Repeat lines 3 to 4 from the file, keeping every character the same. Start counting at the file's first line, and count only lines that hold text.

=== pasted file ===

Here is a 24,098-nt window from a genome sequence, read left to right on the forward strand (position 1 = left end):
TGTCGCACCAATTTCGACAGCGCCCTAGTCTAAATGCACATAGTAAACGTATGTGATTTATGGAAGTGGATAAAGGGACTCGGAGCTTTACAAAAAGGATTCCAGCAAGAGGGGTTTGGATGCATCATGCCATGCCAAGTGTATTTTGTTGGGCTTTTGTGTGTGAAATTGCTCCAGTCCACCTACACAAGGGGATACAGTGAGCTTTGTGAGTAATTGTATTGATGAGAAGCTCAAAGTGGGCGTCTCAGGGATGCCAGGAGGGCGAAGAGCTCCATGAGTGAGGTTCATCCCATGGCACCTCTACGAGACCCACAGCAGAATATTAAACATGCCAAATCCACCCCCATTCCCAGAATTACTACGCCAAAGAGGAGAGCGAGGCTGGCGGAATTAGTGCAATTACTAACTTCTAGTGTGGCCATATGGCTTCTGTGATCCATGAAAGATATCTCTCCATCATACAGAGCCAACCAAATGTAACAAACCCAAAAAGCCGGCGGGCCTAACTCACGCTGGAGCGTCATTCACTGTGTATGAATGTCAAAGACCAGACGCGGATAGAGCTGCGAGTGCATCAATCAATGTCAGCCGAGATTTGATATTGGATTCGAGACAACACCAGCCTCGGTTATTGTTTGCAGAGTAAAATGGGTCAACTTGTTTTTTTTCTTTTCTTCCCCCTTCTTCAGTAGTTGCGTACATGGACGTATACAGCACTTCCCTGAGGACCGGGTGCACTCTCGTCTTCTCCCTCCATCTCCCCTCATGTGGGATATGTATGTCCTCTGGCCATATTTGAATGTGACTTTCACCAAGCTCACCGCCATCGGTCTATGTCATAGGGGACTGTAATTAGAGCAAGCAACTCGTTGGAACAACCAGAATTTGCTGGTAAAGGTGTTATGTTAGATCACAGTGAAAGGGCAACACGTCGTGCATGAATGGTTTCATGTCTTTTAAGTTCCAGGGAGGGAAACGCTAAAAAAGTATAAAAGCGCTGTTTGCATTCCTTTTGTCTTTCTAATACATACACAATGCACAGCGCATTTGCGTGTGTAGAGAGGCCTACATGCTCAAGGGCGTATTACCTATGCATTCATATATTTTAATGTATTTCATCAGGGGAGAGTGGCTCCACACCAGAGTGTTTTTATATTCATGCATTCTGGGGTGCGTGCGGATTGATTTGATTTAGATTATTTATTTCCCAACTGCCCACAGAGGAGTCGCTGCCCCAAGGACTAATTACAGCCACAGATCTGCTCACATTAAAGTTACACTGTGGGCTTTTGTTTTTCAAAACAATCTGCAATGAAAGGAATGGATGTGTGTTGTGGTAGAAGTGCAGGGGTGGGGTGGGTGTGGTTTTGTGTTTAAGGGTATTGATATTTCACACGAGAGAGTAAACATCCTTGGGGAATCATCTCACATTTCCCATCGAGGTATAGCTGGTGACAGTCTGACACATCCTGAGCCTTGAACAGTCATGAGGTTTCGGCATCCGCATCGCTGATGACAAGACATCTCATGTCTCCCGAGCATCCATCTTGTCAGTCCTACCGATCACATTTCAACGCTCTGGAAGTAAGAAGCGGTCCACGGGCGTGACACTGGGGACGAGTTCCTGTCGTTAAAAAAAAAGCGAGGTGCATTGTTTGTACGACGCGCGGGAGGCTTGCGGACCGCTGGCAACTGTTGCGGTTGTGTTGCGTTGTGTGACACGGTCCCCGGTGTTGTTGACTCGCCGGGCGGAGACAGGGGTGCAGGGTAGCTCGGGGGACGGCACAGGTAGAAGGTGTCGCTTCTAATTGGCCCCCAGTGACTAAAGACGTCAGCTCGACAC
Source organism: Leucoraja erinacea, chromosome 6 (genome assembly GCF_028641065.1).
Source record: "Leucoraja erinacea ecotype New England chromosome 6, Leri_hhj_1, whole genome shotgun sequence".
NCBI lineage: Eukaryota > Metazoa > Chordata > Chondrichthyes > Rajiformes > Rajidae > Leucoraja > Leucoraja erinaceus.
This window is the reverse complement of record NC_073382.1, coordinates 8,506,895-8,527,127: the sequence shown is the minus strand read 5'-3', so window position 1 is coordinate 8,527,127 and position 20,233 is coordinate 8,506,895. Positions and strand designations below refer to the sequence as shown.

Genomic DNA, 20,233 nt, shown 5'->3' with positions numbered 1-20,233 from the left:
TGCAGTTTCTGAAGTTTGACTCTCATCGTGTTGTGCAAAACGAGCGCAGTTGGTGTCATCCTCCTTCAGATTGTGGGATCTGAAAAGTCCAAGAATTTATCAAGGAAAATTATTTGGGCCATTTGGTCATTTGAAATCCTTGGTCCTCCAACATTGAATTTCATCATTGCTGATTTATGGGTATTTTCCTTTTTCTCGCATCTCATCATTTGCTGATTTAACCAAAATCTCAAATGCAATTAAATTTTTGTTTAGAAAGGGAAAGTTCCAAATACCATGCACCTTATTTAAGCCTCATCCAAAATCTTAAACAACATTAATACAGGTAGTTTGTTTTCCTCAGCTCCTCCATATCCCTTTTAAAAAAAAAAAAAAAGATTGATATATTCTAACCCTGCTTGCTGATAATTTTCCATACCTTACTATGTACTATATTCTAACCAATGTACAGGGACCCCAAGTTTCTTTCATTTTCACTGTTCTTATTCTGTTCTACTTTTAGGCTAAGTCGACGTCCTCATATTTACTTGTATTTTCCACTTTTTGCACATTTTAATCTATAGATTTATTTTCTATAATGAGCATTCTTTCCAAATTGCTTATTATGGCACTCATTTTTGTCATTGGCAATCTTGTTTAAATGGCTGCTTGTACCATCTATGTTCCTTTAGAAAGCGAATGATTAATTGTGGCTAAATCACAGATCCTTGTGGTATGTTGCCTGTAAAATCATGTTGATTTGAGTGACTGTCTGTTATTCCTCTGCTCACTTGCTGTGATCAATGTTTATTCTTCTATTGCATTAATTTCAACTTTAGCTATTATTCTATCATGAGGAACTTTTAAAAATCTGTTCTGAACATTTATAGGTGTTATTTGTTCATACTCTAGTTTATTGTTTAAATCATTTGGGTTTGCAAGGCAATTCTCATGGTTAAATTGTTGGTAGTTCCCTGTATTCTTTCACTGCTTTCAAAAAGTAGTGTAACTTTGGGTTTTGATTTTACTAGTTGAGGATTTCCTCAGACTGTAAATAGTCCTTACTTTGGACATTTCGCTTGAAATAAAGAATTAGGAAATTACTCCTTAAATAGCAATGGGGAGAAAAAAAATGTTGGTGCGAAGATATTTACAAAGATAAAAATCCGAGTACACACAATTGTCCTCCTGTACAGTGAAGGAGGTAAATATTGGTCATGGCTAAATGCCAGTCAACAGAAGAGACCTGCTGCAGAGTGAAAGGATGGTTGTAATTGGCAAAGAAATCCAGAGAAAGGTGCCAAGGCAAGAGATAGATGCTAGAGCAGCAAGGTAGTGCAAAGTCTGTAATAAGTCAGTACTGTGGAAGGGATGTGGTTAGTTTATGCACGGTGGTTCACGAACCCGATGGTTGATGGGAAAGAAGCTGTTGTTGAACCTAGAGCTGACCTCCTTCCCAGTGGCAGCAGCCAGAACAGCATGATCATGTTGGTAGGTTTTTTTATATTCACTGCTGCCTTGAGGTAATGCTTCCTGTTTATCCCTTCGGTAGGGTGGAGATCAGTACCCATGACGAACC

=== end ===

Source organism: Leucoraja erinacea, chromosome 6 (genome assembly GCF_028641065.1).
Source record: "Leucoraja erinacea ecotype New England chromosome 6, Leri_hhj_1, whole genome shotgun sequence".